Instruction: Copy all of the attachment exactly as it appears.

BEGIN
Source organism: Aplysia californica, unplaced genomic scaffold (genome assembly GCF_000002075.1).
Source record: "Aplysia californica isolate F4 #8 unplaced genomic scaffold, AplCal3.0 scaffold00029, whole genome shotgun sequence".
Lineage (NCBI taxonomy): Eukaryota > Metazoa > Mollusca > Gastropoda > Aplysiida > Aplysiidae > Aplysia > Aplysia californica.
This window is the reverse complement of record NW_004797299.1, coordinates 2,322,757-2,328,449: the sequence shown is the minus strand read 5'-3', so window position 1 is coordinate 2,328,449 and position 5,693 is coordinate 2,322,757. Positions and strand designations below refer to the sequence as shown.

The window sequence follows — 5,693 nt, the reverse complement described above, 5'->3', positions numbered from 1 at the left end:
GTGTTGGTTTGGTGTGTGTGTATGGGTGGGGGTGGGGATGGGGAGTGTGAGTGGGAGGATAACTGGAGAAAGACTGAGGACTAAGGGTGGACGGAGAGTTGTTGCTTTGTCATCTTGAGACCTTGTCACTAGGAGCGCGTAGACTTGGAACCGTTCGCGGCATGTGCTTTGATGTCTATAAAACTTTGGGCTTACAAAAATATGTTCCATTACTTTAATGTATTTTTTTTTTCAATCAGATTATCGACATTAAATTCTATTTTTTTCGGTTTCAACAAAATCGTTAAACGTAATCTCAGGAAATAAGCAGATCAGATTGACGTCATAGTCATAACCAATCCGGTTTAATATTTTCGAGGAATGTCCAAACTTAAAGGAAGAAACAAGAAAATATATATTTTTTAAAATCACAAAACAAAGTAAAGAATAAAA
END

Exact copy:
Source organism: Aplysia californica, unplaced genomic scaffold (genome assembly GCF_000002075.1).
Source record: "Aplysia californica isolate F4 #8 unplaced genomic scaffold, AplCal3.0 scaffold00029, whole genome shotgun sequence".
Lineage (NCBI taxonomy): Eukaryota > Metazoa > Mollusca > Gastropoda > Aplysiida > Aplysiidae > Aplysia > Aplysia californica.
This window is the reverse complement of record NW_004797299.1, coordinates 2,322,757-2,328,449: the sequence shown is the minus strand read 5'-3', so window position 1 is coordinate 2,328,449 and position 5,693 is coordinate 2,322,757. Positions and strand designations below refer to the sequence as shown.

The window sequence follows — 5,693 nt, the reverse complement described above, 5'->3', positions numbered from 1 at the left end:
GTGTTGGTTTGGTGTGTGTGTATGGGTGGGGGTGGGGATGGGGAGTGTGAGTGGGAGGATAACTGGAGAAAGACTGAGGACTAAGGGTGGACGGAGAGTTGTTGCTTTGTCATCTTGAGACCTTGTCACTAGGAGCGCGTAGACTTGGAACCGTTCGCGGCATGTGCTTTGATGTCTATAAAACTTTGGGCTTACAAAAATATGTTCCATTACTTTAATGTATTTTTTTTTTCAATCAGATTATCGACATTAAATTCTATTTTTTTCGGTTTCAACAAAATCGTTAAACGTAATCTCAGGAAATAAGCAGATCAGATTGACGTCATAGTCATAACCAATCCGGTTTAATATTTTCGAGGAATGTCCAAACTTAAAGGAAGAAACAAGAAAATATATATTTTTTAAAATCACAAAACAAAGTAAAGAATAAAA